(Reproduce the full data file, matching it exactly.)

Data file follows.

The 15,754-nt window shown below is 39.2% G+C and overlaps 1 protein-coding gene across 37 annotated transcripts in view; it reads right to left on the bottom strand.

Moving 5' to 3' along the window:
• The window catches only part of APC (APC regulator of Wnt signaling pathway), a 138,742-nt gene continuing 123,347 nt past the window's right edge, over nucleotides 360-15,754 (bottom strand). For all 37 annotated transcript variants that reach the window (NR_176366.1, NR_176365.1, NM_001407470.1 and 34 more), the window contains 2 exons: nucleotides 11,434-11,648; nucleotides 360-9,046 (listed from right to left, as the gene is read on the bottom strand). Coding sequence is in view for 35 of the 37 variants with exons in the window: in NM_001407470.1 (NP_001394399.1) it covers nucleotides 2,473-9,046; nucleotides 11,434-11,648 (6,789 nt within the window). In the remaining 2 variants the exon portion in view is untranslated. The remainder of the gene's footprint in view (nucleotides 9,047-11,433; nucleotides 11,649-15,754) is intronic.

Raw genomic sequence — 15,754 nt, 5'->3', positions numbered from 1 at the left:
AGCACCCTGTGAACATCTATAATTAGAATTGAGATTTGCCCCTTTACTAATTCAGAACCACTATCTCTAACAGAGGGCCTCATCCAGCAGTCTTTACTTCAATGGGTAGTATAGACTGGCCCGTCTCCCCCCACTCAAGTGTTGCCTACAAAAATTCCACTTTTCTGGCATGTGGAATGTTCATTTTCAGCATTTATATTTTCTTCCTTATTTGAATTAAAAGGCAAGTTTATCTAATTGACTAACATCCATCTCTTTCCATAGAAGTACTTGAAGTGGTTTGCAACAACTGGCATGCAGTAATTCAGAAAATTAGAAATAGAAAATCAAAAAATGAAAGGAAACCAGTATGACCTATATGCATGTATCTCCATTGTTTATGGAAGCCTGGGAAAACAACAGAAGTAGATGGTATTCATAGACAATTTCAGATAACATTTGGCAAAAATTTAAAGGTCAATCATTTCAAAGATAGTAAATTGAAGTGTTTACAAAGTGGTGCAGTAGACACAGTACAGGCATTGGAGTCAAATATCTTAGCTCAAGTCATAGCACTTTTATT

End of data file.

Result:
The 15,754-nt window shown below is 39.2% G+C and overlaps 1 protein-coding gene across 37 annotated transcripts in view; it reads right to left on the bottom strand.

Moving 5' to 3' along the window:
• The window catches only part of APC (APC regulator of Wnt signaling pathway), a 138,742-nt gene continuing 123,347 nt past the window's right edge, over nucleotides 360-15,754 (bottom strand). For all 37 annotated transcript variants that reach the window (NR_176366.1, NR_176365.1, NM_001407470.1 and 34 more), the window contains 2 exons: nucleotides 11,434-11,648; nucleotides 360-9,046 (listed from right to left, as the gene is read on the bottom strand). Coding sequence is in view for 35 of the 37 variants with exons in the window: in NM_001407470.1 (NP_001394399.1) it covers nucleotides 2,473-9,046; nucleotides 11,434-11,648 (6,789 nt within the window). In the remaining 2 variants the exon portion in view is untranslated. The remainder of the gene's footprint in view (nucleotides 9,047-11,433; nucleotides 11,649-15,754) is intronic.

Raw genomic sequence — 15,754 nt, 5'->3', positions numbered from 1 at the left:
AGCACCCTGTGAACATCTATAATTAGAATTGAGATTTGCCCCTTTACTAATTCAGAACCACTATCTCTAACAGAGGGCCTCATCCAGCAGTCTTTACTTCAATGGGTAGTATAGACTGGCCCGTCTCCCCCCACTCAAGTGTTGCCTACAAAAATTCCACTTTTCTGGCATGTGGAATGTTCATTTTCAGCATTTATATTTTCTTCCTTATTTGAATTAAAAGGCAAGTTTATCTAATTGACTAACATCCATCTCTTTCCATAGAAGTACTTGAAGTGGTTTGCAACAACTGGCATGCAGTAATTCAGAAAATTAGAAATAGAAAATCAAAAAATGAAAGGAAACCAGTATGACCTATATGCATGTATCTCCATTGTTTATGGAAGCCTGGGAAAACAACAGAAGTAGATGGTATTCATAGACAATTTCAGATAACATTTGGCAAAAATTTAAAGGTCAATCATTTCAAAGATAGTAAATTGAAGTGTTTACAAAGTGGTGCAGTAGACACAGTACAGGCATTGGAGTCAAATATCTTAGCTCAAGTCATAGCACTTTTATT